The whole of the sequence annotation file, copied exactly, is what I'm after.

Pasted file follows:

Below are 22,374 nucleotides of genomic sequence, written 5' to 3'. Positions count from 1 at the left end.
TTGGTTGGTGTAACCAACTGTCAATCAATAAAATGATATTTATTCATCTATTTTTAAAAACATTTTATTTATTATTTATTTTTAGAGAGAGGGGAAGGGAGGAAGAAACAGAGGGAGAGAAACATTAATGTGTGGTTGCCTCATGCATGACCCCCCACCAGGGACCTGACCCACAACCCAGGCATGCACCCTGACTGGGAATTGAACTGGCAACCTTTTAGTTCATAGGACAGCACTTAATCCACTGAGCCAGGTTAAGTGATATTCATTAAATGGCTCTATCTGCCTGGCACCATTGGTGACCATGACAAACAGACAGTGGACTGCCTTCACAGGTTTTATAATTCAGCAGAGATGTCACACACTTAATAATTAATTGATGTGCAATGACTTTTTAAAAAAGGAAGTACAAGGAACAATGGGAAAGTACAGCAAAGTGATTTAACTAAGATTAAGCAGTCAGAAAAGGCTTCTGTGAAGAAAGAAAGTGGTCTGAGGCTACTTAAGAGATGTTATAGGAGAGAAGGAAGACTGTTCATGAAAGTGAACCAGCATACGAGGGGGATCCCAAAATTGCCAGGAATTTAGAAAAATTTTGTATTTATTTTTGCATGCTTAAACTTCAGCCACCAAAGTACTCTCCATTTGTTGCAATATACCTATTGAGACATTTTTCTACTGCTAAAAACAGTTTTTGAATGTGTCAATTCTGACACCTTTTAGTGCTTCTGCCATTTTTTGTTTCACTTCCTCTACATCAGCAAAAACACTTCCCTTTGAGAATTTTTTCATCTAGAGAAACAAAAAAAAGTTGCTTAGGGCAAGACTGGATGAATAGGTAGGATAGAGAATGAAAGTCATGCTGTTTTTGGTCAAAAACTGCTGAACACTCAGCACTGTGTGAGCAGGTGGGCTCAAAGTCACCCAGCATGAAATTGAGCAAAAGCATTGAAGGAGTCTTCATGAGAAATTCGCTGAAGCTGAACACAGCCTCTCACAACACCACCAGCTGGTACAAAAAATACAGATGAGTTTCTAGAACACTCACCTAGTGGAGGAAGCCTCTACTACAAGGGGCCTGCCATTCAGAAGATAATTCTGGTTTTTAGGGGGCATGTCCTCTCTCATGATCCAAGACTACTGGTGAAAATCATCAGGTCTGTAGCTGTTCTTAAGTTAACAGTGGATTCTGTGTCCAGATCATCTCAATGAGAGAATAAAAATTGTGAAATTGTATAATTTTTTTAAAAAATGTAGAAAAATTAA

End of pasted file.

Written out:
Below are 22,374 nucleotides of genomic sequence, written 5' to 3'. Positions count from 1 at the left end.
TTGGTTGGTGTAACCAACTGTCAATCAATAAAATGATATTTATTCATCTATTTTTAAAAACATTTTATTTATTATTTATTTTTAGAGAGAGGGGAAGGGAGGAAGAAACAGAGGGAGAGAAACATTAATGTGTGGTTGCCTCATGCATGACCCCCCACCAGGGACCTGACCCACAACCCAGGCATGCACCCTGACTGGGAATTGAACTGGCAACCTTTTAGTTCATAGGACAGCACTTAATCCACTGAGCCAGGTTAAGTGATATTCATTAAATGGCTCTATCTGCCTGGCACCATTGGTGACCATGACAAACAGACAGTGGACTGCCTTCACAGGTTTTATAATTCAGCAGAGATGTCACACACTTAATAATTAATTGATGTGCAATGACTTTTTAAAAAAGGAAGTACAAGGAACAATGGGAAAGTACAGCAAAGTGATTTAACTAAGATTAAGCAGTCAGAAAAGGCTTCTGTGAAGAAAGAAAGTGGTCTGAGGCTACTTAAGAGATGTTATAGGAGAGAAGGAAGACTGTTCATGAAAGTGAACCAGCATACGAGGGGGATCCCAAAATTGCCAGGAATTTAGAAAAATTTTGTATTTATTTTTGCATGCTTAAACTTCAGCCACCAAAGTACTCTCCATTTGTTGCAATATACCTATTGAGACATTTTTCTACTGCTAAAAACAGTTTTTGAATGTGTCAATTCTGACACCTTTTAGTGCTTCTGCCATTTTTTGTTTCACTTCCTCTACATCAGCAAAAACACTTCCCTTTGAGAATTTTTTCATCTAGAGAAACAAAAAAAAGTTGCTTAGGGCAAGACTGGATGAATAGGTAGGATAGAGAATGAAAGTCATGCTGTTTTTGGTCAAAAACTGCTGAACACTCAGCACTGTGTGAGCAGGTGGGCTCAAAGTCACCCAGCATGAAATTGAGCAAAAGCATTGAAGGAGTCTTCATGAGAAATTCGCTGAAGCTGAACACAGCCTCTCACAACACCACCAGCTGGTACAAAAAATACAGATGAGTTTCTAGAACACTCACCTAGTGGAGGAAGCCTCTACTACAAGGGGCCTGCCATTCAGAAGATAATTCTGGTTTTTAGGGGGCATGTCCTCTCTCATGATCCAAGACTACTGGTGAAAATCATCAGGTCTGTAGCTGTTCTTAAGTTAACAGTGGATTCTGTGTCCAGATCATCTCAATGAGAGAATAAAAATTGTGAAATTGTATAATTTTTTTAAAAAATGTAGAAAAATTAA